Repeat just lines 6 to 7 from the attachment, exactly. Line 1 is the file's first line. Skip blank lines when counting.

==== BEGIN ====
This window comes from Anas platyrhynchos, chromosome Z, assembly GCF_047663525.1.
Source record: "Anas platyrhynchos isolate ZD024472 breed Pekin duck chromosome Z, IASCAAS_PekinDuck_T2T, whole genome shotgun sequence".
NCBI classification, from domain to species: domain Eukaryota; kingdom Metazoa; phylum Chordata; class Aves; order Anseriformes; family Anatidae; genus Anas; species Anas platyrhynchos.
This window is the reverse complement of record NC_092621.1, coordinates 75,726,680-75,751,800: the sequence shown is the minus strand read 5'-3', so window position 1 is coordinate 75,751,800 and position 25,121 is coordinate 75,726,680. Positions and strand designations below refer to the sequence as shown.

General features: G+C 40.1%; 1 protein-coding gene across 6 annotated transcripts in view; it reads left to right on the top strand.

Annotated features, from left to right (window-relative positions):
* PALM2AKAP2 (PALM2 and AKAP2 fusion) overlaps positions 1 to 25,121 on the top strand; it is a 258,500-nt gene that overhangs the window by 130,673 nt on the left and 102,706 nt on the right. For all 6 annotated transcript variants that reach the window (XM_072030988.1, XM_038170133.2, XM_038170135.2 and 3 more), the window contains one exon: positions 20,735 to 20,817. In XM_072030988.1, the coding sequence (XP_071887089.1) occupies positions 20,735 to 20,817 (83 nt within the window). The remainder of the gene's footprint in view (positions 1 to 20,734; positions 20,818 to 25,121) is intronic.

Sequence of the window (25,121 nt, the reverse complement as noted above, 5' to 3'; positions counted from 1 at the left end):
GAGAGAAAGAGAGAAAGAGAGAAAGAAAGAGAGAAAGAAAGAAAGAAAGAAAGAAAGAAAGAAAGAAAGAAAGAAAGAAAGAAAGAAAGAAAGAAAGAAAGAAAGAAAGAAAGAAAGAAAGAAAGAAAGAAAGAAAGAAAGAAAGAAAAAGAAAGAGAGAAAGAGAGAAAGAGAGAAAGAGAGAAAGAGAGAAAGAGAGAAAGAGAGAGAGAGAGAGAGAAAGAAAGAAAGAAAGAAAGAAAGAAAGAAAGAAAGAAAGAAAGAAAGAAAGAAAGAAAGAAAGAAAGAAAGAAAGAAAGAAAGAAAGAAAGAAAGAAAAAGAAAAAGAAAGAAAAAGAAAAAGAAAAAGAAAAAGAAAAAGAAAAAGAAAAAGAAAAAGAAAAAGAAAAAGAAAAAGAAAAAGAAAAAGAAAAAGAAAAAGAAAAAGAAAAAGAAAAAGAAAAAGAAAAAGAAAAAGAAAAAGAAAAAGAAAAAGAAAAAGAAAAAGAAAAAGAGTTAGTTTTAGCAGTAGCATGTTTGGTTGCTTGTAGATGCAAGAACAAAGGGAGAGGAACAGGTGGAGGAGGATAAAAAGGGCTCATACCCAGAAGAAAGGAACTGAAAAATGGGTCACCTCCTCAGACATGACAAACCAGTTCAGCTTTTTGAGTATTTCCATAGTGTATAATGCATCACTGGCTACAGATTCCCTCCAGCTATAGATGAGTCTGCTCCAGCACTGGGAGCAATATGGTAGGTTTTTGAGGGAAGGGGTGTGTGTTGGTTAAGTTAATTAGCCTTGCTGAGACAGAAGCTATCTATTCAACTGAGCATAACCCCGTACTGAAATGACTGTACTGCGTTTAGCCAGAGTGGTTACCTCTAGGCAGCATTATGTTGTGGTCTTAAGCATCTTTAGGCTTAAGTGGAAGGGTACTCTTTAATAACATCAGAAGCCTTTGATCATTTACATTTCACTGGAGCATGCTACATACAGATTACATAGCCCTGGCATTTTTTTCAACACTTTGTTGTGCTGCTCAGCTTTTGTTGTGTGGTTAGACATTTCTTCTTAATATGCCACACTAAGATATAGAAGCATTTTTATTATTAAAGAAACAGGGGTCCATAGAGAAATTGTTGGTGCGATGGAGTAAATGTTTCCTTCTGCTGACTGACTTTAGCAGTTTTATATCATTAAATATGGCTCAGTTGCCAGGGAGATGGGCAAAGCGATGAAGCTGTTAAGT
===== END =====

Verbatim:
Annotated features, from left to right (window-relative positions):
* PALM2AKAP2 (PALM2 and AKAP2 fusion) overlaps positions 1 to 25,121 on the top strand; it is a 258,500-nt gene that overhangs the window by 130,673 nt on the left and 102,706 nt on the right. For all 6 annotated transcript variants that reach the window (XM_072030988.1, XM_038170133.2, XM_038170135.2 and 3 more), the window contains one exon: positions 20,735 to 20,817. In XM_072030988.1, the coding sequence (XP_071887089.1) occupies positions 20,735 to 20,817 (83 nt within the window). The remainder of the gene's footprint in view (positions 1 to 20,734; positions 20,818 to 25,121) is intronic.